The biggest obstacle is the state’s generally weak groundwater regulations. “We have a dull knife right now, we need to sharpen it,” Fitzsimons said.

Local groundwater conservation districts have a key role in regulating water use, but practices vary widely across the state, with many having no water use restrictions on fracking at all.

The state’s archaic ‘rule of capture’ law is another impediment. Simply put, it allows property owners to pump as much groundwater to the surface as they wish, even if it is drawn from a common aquifer that extends under a neighbor’s land. This creates the problem of property owners racing to extract as much water as possible from a common resource.

The industry should be doing more, too, including devoting more resources to developing alternative water sources, such as recycled water or brackish water. Some progress is being made; brackish groundwater already accounts for an estimated 20 percent of water use in the Eagle Ford, for example. Still, none of these technologies alone will ever be able to solve the basin’s freshwater sourcing challenges.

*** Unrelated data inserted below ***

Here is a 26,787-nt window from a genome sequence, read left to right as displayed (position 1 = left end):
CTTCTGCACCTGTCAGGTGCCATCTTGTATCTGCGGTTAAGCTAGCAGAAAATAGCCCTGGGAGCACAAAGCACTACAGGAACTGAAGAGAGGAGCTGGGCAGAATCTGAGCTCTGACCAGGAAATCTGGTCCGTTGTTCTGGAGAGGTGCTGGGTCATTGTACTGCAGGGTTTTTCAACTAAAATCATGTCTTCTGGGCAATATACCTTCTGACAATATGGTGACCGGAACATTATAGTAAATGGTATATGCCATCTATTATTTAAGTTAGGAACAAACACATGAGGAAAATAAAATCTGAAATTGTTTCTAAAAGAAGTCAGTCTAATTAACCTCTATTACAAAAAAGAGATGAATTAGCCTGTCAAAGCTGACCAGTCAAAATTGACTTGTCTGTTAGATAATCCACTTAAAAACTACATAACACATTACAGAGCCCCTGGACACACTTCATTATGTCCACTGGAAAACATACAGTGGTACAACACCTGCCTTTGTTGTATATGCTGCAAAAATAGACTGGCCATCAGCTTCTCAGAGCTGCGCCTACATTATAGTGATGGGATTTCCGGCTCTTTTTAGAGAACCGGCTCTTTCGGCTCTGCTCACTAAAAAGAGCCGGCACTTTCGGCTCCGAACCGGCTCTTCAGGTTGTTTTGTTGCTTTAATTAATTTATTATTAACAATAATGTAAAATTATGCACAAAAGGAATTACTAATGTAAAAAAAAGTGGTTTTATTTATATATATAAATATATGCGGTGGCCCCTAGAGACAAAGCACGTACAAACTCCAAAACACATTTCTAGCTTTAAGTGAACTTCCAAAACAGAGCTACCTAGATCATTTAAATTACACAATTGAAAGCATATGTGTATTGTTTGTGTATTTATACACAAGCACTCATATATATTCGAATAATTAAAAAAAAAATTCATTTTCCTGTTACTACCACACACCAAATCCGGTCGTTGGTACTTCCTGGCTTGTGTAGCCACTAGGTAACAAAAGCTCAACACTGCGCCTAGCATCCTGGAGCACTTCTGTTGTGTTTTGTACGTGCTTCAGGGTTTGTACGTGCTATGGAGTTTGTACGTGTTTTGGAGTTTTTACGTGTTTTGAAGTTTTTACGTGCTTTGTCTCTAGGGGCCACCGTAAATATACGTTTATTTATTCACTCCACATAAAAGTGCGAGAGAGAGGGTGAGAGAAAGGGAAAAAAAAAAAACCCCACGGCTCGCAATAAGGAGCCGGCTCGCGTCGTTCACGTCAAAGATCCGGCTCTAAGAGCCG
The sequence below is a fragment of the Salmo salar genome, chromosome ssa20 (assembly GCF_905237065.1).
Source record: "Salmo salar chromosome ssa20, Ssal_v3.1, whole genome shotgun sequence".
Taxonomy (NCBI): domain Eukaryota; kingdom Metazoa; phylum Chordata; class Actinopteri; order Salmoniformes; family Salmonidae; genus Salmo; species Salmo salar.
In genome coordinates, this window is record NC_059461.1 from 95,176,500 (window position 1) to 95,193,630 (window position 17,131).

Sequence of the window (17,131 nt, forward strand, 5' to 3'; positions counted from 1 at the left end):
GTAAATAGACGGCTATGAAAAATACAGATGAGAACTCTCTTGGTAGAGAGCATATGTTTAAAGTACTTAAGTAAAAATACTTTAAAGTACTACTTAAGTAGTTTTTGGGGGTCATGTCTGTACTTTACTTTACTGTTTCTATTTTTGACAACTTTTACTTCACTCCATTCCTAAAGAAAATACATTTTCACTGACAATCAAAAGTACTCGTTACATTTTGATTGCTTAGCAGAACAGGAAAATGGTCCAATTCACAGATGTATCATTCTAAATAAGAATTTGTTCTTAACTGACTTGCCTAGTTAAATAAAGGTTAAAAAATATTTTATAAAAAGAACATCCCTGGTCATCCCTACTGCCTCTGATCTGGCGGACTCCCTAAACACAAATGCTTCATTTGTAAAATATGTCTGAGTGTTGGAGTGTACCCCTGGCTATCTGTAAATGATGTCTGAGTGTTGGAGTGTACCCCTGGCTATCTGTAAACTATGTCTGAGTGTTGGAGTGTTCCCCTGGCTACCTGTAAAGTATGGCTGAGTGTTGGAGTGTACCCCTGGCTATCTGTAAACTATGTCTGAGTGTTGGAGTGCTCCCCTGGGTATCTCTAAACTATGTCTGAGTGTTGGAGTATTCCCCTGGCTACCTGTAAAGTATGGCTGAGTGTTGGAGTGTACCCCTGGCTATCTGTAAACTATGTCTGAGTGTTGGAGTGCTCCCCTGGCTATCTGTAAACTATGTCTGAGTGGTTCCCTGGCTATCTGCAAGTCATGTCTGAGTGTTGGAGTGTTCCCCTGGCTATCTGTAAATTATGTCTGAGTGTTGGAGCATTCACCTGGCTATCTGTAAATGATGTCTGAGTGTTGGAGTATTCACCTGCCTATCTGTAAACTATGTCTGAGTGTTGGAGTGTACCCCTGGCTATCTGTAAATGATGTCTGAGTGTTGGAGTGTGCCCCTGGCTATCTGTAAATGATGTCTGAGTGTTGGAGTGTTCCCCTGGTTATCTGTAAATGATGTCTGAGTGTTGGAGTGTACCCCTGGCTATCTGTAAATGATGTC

Ultimately, all shale producers and service providers, especially key local players like Anadarko, Chesapeake, EOG and Halliburton, should be deploying a variety of tools to reduce their water footprints. Key among those tools are stronger disclosure about current and future water sourcing, closer collaboration with local communities and policymakers, and substantially improved on-the-ground water practices.

Failing to make progress on these fronts will almost certainly put the industry’s growth and the region’s limited freshwater supplies on a collision course, with negative consequences for everyone.

Peyton Fleming is a senior director at Ceres, a nonprofit organization mobilizing business leadership on climate change, water scarcity and other sustainability challenges.

Read the post at National Geographic

Meet the Expert

Peyton Fleming

Peyton Fleming oversees external communications, media relations, outreach materials and the web site at Ceres. He joined Ceres in fall 2004, after working for six years at the U.S. Environmental Protection Agency's New England Office in Boston.